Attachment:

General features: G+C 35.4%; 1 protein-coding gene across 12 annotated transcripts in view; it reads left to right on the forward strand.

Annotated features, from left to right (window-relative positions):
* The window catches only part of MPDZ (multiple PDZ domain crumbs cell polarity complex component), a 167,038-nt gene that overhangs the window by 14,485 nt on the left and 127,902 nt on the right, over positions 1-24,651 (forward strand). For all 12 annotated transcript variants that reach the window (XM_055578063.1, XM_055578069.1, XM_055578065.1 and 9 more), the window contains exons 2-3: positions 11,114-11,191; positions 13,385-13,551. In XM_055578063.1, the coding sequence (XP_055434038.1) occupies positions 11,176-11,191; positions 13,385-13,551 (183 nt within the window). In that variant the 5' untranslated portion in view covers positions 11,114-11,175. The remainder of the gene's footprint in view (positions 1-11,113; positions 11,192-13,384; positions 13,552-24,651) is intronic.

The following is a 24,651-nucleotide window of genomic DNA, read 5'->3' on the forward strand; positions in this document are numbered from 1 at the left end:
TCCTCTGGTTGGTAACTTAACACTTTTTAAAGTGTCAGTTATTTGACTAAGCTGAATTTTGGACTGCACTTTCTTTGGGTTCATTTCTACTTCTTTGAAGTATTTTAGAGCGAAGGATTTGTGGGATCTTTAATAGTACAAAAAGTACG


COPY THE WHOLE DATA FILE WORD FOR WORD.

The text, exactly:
General features: G+C 35.4%; 1 protein-coding gene across 12 annotated transcripts in view; it reads left to right on the forward strand.

Annotated features, from left to right (window-relative positions):
* The window catches only part of MPDZ (multiple PDZ domain crumbs cell polarity complex component), a 167,038-nt gene that overhangs the window by 14,485 nt on the left and 127,902 nt on the right, over positions 1-24,651 (forward strand). For all 12 annotated transcript variants that reach the window (XM_055578063.1, XM_055578069.1, XM_055578065.1 and 9 more), the window contains exons 2-3: positions 11,114-11,191; positions 13,385-13,551. In XM_055578063.1, the coding sequence (XP_055434038.1) occupies positions 11,176-11,191; positions 13,385-13,551 (183 nt within the window). In that variant the 5' untranslated portion in view covers positions 11,114-11,175. The remainder of the gene's footprint in view (positions 1-11,113; positions 11,192-13,384; positions 13,552-24,651) is intronic.

The following is a 24,651-nucleotide window of genomic DNA, read 5'->3' on the forward strand; positions in this document are numbered from 1 at the left end:
TCCTCTGGTTGGTAACTTAACACTTTTTAAAGTGTCAGTTATTTGACTAAGCTGAATTTTGGACTGCACTTTCTTTGGGTTCATTTCTACTTCTTTGAAGTATTTTAGAGCGAAGGATTTGTGGGATCTTTAATAGTACAAAAAGTACG